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How do you make your moves on GK?
I was just wondering what process other people use to make moves on this site. Do you use the analyse board feature or just look at it and figure it out mentally or both? How long do you spend looking and the board and how far ahead do you try to calculate? Do you write down your moves or just hope? How many moves do you generally consider?
Personally I only consider about 3 or 4 moves (probably why I'm this rating :) ) and then use the analyse board feature to try and figure about 3 moves onwards or so.
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How does one make moves...?
I keep a chessboard close by the machine, and if the position looks as though it will require a bit of thought (i.e. 90% of the time), set out the position on it. I have a small travelling magnetic set as well to keep the game position for reference. I have more than once set up the wrong position to decide my moves. You would be surprised how often a seemingly trivial difference in position can make a big difference in how to proceed.
I'll occasionally use the "analyse the board" if I just want to go over a sequnce of moves before playing, or sometimes just to sort out a few "candidate moves". It could, of course, be used much more extensively than I do.
Check out the games database, too, especially for openings. Until recently GK carried only the games played on GK (those played by at least one 1500+ plyer, but you could narrow this to "1900+ games". This has been replaced by master games, but these aren't complete games - only the openings (in some depth, mind you).
I have no idea whether the GK game database has been retained in some obscure corner of this site, or has been eliminated altogether. I rather hope it has been retained.
I'm inclined to think that database was more useful than has been alleged. Some of the "poorer" games might well have been valuable for showing what to avoid!
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I often use a physical board too. I have a few tricks to make 100% sure that I've set it up to the correct position.
I'll pick a couple of candidate moves and think as far as I can. Then I will set up the resulting position for each candidate move on the physical board and do the same thing all over again...unless it is a familiar simple position. If it is a position that I already know well, then I often can play very quickly without using a physical board.
Note: sometimes I get lazy and don't use this method; but I will always think ahead as far as I can. Looking 3 to 4 moves ahead is not nearly enough in my opinion. I like to say that I only think only 1 move ahead because you cannot 100% accurately predict what your opponent will do in all circumstances; yet the truth is that looking ahead varies and depends upon the situation. Sometimes 8 or 9 moves is not enough. Sometimes 1 is enough.
When looking deep into the endgame, I often don't need to count the moves. I'm looking for familiar patterns. Sometimes those patterns can give you assurance of victory 30 to 40 moves down the road. But I'm not actually thinking move by move that far. I use my intuition that I've gained from experience.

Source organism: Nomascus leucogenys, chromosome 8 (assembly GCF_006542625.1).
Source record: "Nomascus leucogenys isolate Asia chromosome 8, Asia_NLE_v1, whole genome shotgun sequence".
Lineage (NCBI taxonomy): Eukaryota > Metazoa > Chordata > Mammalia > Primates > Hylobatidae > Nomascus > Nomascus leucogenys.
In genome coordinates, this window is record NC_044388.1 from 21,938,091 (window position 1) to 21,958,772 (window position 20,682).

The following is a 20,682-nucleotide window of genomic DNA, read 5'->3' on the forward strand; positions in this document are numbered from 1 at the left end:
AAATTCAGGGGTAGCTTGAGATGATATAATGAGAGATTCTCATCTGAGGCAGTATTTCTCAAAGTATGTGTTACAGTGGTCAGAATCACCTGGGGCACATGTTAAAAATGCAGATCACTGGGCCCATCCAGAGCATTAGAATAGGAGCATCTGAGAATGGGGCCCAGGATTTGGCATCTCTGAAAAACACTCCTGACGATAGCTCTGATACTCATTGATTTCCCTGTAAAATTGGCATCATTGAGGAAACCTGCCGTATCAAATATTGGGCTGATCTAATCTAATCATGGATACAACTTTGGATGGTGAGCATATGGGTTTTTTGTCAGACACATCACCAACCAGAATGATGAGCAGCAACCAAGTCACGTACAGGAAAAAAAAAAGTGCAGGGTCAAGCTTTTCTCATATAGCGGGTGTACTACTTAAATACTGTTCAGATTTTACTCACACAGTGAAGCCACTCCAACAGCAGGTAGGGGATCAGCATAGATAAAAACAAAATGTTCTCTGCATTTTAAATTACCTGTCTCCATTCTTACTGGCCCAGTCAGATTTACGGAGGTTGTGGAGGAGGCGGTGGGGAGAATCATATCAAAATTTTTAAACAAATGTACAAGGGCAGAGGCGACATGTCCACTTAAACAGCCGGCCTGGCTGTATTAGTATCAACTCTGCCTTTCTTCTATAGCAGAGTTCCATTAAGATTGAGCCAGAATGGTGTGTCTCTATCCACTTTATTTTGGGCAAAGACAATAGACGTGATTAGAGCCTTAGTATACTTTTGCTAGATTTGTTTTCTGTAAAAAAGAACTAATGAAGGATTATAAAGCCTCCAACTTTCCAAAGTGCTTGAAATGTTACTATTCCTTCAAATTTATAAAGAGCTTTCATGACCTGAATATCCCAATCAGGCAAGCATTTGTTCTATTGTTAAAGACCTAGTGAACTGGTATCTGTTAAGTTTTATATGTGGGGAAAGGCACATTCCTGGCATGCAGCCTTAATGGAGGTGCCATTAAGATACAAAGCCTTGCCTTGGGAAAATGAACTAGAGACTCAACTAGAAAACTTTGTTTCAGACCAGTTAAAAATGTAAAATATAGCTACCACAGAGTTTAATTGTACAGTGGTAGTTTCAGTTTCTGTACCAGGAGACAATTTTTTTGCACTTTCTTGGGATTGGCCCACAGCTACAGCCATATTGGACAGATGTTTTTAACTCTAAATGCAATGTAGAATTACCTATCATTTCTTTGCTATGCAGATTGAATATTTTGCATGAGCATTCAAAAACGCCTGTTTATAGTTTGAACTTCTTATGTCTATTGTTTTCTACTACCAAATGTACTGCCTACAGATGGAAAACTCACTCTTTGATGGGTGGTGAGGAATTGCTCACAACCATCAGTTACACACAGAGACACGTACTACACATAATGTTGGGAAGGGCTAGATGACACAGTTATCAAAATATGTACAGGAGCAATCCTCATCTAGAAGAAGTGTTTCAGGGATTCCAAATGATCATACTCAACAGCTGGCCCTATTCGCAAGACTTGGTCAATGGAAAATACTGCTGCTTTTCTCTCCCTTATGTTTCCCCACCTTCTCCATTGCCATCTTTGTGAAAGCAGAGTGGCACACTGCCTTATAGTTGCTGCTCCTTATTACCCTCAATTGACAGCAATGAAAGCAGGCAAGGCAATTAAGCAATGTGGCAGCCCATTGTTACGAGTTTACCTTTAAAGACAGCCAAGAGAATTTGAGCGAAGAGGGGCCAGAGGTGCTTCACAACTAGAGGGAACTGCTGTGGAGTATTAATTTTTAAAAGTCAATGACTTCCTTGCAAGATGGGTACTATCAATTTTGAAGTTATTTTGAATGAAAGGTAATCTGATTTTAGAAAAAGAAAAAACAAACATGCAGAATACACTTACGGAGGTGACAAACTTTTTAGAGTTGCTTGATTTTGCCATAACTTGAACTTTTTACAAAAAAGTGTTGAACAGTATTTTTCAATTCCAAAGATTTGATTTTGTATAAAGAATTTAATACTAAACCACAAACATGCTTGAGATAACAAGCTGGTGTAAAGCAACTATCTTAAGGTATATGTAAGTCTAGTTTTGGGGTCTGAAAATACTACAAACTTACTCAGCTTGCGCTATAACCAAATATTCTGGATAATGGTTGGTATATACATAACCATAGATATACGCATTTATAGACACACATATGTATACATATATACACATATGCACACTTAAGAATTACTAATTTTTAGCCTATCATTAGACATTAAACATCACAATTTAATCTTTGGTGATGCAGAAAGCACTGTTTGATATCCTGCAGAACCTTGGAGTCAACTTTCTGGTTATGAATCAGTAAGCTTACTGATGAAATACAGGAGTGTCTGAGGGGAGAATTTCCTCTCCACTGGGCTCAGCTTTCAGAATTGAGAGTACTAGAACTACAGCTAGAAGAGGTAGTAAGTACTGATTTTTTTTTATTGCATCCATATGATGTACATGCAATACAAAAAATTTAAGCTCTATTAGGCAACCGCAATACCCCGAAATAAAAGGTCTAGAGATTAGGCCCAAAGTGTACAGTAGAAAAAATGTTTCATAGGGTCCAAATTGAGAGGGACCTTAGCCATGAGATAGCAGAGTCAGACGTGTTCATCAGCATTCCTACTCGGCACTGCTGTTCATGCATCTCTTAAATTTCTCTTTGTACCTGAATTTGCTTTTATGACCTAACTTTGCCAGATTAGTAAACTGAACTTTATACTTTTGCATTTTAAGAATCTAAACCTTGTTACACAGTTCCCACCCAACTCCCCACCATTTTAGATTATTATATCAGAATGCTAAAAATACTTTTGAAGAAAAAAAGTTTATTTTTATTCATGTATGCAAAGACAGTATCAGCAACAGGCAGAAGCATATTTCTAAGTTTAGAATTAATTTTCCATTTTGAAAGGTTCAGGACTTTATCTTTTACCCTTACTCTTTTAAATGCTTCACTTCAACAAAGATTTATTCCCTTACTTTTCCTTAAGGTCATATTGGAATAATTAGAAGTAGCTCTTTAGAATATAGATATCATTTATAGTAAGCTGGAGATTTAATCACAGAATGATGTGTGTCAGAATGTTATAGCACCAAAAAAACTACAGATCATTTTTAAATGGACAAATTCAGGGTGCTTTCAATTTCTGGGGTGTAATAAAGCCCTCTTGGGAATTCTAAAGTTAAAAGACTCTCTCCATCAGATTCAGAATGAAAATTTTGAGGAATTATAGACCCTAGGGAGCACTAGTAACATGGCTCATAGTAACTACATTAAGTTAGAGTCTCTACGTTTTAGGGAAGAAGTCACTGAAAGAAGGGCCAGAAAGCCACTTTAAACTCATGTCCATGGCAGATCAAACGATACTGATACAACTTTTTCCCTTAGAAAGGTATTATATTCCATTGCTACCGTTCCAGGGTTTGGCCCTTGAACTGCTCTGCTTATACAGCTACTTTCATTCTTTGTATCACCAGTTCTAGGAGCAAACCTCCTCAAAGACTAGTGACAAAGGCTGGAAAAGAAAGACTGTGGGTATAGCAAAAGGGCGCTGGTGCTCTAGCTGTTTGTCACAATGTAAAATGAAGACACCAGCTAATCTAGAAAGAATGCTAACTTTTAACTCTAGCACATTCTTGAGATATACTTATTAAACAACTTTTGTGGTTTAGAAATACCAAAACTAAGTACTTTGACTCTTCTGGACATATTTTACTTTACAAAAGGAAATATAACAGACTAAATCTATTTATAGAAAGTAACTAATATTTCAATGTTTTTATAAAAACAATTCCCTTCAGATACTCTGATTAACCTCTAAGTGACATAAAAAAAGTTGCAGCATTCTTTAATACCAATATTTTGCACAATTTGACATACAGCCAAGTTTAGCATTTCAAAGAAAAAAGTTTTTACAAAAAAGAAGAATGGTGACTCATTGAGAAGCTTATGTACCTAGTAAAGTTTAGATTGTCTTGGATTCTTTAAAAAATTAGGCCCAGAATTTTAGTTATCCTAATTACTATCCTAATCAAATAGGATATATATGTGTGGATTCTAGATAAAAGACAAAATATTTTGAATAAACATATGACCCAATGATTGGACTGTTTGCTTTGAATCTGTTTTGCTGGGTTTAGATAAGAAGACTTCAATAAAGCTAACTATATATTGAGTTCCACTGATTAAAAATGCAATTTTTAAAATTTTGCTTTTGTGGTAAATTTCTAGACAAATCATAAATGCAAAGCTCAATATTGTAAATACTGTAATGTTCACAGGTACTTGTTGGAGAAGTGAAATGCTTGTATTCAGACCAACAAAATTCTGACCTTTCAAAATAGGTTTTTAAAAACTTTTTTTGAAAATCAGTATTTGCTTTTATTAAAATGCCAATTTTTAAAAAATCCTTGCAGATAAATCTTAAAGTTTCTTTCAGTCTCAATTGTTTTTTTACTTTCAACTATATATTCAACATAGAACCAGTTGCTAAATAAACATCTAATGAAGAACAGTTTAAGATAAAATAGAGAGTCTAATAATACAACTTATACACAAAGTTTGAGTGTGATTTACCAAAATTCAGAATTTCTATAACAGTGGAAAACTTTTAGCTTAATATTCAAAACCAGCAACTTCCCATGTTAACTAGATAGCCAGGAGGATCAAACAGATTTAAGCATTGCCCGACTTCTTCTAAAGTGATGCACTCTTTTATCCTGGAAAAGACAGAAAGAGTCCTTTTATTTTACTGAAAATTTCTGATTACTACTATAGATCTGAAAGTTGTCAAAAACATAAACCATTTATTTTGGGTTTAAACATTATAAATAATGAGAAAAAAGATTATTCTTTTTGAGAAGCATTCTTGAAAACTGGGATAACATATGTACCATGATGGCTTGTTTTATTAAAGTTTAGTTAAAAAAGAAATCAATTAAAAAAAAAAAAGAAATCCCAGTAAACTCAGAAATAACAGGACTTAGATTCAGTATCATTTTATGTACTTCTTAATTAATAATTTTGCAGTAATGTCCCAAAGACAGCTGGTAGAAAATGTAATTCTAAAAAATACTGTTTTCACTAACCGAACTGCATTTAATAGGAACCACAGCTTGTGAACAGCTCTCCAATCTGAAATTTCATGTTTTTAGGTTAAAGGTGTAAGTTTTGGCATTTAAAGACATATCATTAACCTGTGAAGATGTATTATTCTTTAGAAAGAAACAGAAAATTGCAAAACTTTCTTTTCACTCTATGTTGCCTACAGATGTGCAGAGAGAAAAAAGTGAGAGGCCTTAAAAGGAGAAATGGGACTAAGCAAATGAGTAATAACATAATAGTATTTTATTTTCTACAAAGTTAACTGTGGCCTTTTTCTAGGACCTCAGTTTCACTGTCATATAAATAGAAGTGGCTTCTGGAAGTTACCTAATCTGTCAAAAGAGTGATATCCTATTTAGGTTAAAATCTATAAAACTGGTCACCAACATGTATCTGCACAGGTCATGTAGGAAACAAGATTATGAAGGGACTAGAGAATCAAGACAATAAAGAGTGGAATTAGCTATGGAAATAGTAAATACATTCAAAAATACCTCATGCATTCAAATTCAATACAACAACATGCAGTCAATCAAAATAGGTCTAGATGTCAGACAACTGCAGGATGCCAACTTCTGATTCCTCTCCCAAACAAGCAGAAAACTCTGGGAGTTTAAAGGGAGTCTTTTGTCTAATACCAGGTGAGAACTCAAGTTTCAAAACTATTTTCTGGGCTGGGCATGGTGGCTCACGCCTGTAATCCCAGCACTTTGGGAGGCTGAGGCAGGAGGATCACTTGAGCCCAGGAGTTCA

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For openings, I use databases and my current knowledge of openings. As the game leaves my brain's "opening book" I start to look more at the databases, playing through select games and then seeing what move makes the most sense (play a little bit with the board analysis).
For the middle and end games, I start off staring at the board. Just getting an idea of what's going on. Then, I bring up the 'analyze the board' and go through my ideas. If it's seeming complex, I leave myself a note here with the variation tree written out. This allows me to come back later and add to it without having to repeat all my work. Also, it makes sure that I don't miss a move somewhere down the line that I analyzed but simply forgot.
I go as deep as needed within the given time. Some moves fail at 4 ply. Others look promising, but if I don't trust them much I will take them out much further. In a game I have now, I have one line analyzed out 11 ply, and I'm going to add to this in length and in branch points (there are so far only 2 other branches I've considered for this move).
I try to look at as many moves as possible, but only a few (1 to 4 on average) get serious analysis and consideration. When I don't have much time, I look at less moves, but try to take them deeper just so I can feel comfortable enough with them (if I can't see a winning shot for me, I'd at least want a move that doesn't lose for me). Even then, I at least toy with most moves for like 20 seconds.
I think that if you have some idea of what you are looking for in a move, and you have a good way to organize your thoughts, and you almost NEVER make a move on the same day you do all your analysis on it (if you come back the day after, things will look very different), then you should be able to analyze deeper and find some better moves overall.
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ganstaman mentioned something...
... that I had intended to but forgot: using the "make a note" feature. In my view this is a very useful feature that I woefully underemploy - probably because i pencil my intentions all over the scoresheets that I keep (just A4 pages, 5 games the side). It is a useful aide-memoire when one has a forced sequence to play, or a clear-cut plan to follow. It saves having to rethink it (aside from routine checking for accuracy) especially for slowish games where you might not remember so well what's been going on. At any rate I have occasionally used it, and I do like that idea.